(c) a second linear array of permanent magnets disposed in a spaced apart relationship with said first linear array for enabling the member to pass there between,
(d) the first and second arrays being parallel with one another;
(e) and apparatus for adjusting eddy current induced in the member, and braking force, as a function of velocity of the member between the arrays,
(f) said apparatus including linkages for enabling movement of the member therepast to change the spaced apart relationship between the first and second arrays.[80]

Hanlon's reasoning, allegedly on an element-by-element basis, provides:[81]

An eddy current brake comprising;

(a) 'A diamagnetic or non-magnetic member, ' is concurred in Lawrence J. Chickola's Deposition, pg. 35.
(a)(b)' first linear array of permanent magnets, ' are depicted in SF34779; SF34780; SF34781; SF34784; SF34785-791; SF34792; SF34793; SF34794; SF34799; SF34800; SF34805; SF34807; SF34808; SF34809; SF34810; SF34813; SF34814; SF34815; SF34816; SF34817; SF34824; SF34825; SF34826; SF34828; SF34829; SF34830; SF34831; SF34832; SF34833.
(a)(c) 'A second linear array of permanent magnets disposed in a spaced apart relationship with said first linear array for enabling the member to pass therebetween, ' are depicted in SF34779; SF34780; SF34781; SF34784; SF34785-791; SF34792; SF34793; SF34794; SF34799; SF34800; SF34805; SF34807; SF34808; SF34809; SF34810; SF34813; SF34814; SF34815; SF34816; SF34817; SF34824; SF34825; SF34826; SF34828; SF34829; SF34830; SF34831; SF34832; SF34833.
(a)(d) 'the first and second arrays being parallel with one another, ' are depicted in SF34779; SF34780; SF34781; SF34784; SF34785-791; SF34792; SF34793; SF34794; SF34799; SF34800; SF34805; SF34807; SF34808; SF34809; SF34810; SF34813; SF34814; SF34815; SF34816; SF34817; SF34824; SF34825; SF34826; SF34828; SF34829; SF34830; SF34831; SF34832; SF34833.
(a)(e) 'and apparatus for adjusting eddy current induced in the member, and braking force, as a function of the velocity of the member between the arrays, ' are depicted in SF34785-791; SF34806; SF34808; SF34809; SF34810; SF34813; SF34817; SF34822; SF34823; SF34824; SF34825; SF34826.As depicted, the apparatus comprises a pneumatic cylinder connected to two arms, or linkages. In response to external control signals, the apparatus changes the relationship between the two walls of magnets by moving one such wall. As a result, the eddy current, and thus braking force, is adjusted. The external control signals are activated by a detection of the velocity of the fin as it shall pass between the arrays.
(a)(f) 'Said apparatus including linkages for enabling movement of the member therepast to change the spaced apart relationship between the first and second arrays, ' are depicted in SF34785-791; SF34806; SF34808; SF34809; SF34810; SF34813; SF34817; SF34822; SF34823; SF34824; SF34825; SF34826. As depicted, the apparatus includes two arms, or linkages. The linkages change the relationship of the walls of magnets relative to each other. The linkages operate on one wall in response to external control signals. The external control signals are activated by a detection of the velocity of the fin as it shall move past the walls.[82]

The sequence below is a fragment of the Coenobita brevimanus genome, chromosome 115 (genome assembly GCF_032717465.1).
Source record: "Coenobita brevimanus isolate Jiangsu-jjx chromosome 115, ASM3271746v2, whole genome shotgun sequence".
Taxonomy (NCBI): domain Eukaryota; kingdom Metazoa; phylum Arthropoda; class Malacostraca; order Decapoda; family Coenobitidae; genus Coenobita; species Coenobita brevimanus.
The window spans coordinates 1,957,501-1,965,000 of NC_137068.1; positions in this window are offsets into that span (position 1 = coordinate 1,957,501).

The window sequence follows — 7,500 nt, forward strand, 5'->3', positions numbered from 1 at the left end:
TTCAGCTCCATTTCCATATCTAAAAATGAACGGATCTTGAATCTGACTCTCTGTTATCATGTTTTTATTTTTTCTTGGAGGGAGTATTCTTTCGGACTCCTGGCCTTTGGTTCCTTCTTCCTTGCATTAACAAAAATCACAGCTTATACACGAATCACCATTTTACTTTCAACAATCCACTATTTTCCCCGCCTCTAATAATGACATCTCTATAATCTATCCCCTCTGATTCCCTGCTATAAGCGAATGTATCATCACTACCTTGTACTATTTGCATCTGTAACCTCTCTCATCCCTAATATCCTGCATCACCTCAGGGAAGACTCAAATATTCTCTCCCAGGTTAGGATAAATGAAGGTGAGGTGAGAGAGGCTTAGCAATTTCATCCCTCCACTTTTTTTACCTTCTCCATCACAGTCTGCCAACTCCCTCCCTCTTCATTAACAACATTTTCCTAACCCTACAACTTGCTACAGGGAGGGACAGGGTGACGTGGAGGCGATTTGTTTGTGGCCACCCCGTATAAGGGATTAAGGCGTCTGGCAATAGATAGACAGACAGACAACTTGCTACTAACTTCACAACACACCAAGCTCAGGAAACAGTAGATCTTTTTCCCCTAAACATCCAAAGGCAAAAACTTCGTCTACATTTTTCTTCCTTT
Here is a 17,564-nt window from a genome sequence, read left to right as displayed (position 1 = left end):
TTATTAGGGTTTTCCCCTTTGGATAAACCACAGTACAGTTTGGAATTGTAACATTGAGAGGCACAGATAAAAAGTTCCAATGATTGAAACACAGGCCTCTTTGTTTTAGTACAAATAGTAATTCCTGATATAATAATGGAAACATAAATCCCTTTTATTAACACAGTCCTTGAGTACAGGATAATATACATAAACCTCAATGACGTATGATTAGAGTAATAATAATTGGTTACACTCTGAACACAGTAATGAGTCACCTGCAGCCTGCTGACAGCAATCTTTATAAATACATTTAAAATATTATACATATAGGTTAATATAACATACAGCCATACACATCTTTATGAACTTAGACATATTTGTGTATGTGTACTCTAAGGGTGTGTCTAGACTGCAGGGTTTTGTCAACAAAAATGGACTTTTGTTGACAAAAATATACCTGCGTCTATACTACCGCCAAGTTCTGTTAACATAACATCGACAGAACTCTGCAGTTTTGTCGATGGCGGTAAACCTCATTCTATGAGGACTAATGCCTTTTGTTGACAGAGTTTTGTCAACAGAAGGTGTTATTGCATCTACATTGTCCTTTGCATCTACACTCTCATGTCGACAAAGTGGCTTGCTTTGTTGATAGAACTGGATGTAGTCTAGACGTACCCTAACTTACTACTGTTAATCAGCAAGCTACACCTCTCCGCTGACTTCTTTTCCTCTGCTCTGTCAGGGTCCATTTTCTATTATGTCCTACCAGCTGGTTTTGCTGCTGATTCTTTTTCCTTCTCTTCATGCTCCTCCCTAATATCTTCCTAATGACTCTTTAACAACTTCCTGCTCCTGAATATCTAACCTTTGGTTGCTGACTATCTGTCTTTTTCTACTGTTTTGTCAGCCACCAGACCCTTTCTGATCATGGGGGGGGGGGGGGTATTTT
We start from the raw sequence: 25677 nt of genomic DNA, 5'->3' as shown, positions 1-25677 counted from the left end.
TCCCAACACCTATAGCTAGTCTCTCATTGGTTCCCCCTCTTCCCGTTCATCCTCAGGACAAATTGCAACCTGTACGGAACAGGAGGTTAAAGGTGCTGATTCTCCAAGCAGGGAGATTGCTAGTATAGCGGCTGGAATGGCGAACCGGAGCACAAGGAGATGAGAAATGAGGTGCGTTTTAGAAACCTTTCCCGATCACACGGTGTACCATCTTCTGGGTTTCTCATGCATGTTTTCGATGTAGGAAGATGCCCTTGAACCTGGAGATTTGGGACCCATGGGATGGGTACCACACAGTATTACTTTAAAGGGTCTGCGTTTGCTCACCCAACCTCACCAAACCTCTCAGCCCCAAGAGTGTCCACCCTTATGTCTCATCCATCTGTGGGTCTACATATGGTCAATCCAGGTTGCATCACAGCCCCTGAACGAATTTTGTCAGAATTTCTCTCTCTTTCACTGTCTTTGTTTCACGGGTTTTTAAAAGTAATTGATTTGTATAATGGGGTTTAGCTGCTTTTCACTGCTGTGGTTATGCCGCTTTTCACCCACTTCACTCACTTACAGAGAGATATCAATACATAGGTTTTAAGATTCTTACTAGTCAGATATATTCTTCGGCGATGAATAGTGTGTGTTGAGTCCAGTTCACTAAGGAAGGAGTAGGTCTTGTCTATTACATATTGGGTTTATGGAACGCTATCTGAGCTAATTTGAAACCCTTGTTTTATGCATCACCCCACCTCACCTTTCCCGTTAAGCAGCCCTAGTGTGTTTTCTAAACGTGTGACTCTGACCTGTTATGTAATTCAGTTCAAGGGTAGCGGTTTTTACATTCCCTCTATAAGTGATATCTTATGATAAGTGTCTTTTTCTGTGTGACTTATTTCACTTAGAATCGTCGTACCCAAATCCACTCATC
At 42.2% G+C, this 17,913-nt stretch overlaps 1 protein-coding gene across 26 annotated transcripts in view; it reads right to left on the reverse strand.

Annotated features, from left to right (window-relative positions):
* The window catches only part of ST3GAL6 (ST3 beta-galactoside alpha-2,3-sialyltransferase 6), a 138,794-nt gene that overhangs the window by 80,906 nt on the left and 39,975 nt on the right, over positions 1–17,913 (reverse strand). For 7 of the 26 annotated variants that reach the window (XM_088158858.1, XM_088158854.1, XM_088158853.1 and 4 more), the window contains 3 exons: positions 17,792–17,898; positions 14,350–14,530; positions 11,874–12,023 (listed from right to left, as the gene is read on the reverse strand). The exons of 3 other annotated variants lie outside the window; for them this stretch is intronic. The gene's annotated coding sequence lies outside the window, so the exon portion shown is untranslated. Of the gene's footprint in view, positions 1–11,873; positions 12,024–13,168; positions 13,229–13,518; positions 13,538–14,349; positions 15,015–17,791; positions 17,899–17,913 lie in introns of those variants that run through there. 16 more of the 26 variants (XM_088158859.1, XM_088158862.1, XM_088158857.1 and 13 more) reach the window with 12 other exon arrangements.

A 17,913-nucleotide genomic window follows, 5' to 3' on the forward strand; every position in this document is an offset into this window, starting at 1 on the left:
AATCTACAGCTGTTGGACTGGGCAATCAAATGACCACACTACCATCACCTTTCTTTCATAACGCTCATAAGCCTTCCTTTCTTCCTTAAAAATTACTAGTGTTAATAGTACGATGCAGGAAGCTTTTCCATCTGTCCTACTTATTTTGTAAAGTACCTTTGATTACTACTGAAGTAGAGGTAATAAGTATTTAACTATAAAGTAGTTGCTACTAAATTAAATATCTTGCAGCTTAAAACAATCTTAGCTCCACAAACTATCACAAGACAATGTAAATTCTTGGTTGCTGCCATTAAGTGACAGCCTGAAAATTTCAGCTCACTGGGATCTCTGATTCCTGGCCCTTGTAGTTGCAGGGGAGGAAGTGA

Hanlon's analysis for claim 10 of the 237 patent is identical to the analysis of claim 1 of the 237 patent and claim 3 of the 125 patent, and is similarly conclusory, absent identification of how the accused ride meets the limitations of the asserted claim.[83]

Ipse dixit is defined as "something asserted but not proved, "[84] which exemplifies Hanlon's expert report. Hanlon only provides data and a conclusion, with the chasm between not bridged by any analysis. Without an explanation for his reliance on and the relevance of the cited documents, the court cannot find any good grounds for his conclusions.[85] Therefore, Hanlon's expert report is stricken.

Alternatively, even if the court assumes the documents and deposition referenced by Hanlon contain the necessary analysis, it is not the court's role (nor the opposition's responsibility) to comb through these documents, extrapolate the necessary information, analyze it, and hobble together an expert opinion based on assumptions of what the expert felt was significant. Rather, the court examines "the expert's conclusions in order to determine whether they could reliably flow from the facts known to the expert and the methodology used."[86] Hanlon's opinion fails to demonstrate how he applied any methodology to the facts, contrary to the requirements of Daubert and FED. R. EVID. 702.

V. RECOMMENDED DISPOSITION

Consistent with the findings herein,

IT IS RECOMMENDED that:

1. Defendant's motion to strike Hanlon as an expert (D.I. 343) is granted in part and denied in part. Specifically, defendants' motion to strike the expert report and testimony of Mark T. Hanlon is granted.

Pursuant to 28 U.S.C. ยง 636(b)(1)(B), FED. R. CIV. P. 72(a) and D. DEL. LR 72.1, any objections to the Report and Recommendation shall be filed within fourteen (14) days limited to ten (10) pages after being served with the same. Any response is limited to ten (10) pages.

The parties are directed to the Court's Standing Order in Non-Pro Se matters for Objections Filed under FED. R. Civ. P. 72 dated October 9, 2013, a copy of which is available on the court's website, www.ded.uscourts.gov.